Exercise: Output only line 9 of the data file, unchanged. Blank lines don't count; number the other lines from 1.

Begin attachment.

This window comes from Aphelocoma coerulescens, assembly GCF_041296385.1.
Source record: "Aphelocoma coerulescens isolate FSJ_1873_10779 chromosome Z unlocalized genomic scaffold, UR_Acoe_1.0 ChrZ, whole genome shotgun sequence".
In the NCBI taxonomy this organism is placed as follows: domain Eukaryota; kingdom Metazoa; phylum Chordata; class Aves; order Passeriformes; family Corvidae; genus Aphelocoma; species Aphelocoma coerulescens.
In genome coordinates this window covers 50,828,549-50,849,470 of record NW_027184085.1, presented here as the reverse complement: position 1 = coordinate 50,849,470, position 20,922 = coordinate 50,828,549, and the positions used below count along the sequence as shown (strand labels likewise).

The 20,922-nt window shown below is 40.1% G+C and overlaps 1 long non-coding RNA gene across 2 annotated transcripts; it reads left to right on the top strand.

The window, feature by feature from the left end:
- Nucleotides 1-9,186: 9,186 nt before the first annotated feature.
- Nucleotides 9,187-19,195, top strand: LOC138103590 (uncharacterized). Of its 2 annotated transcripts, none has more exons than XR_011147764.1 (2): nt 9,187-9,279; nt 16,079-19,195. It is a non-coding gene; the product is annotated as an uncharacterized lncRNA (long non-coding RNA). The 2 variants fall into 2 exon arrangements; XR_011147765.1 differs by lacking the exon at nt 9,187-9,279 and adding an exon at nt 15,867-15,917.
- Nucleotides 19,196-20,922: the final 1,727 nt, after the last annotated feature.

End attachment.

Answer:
- Nucleotides 19,196-20,922: the final 1,727 nt, after the last annotated feature.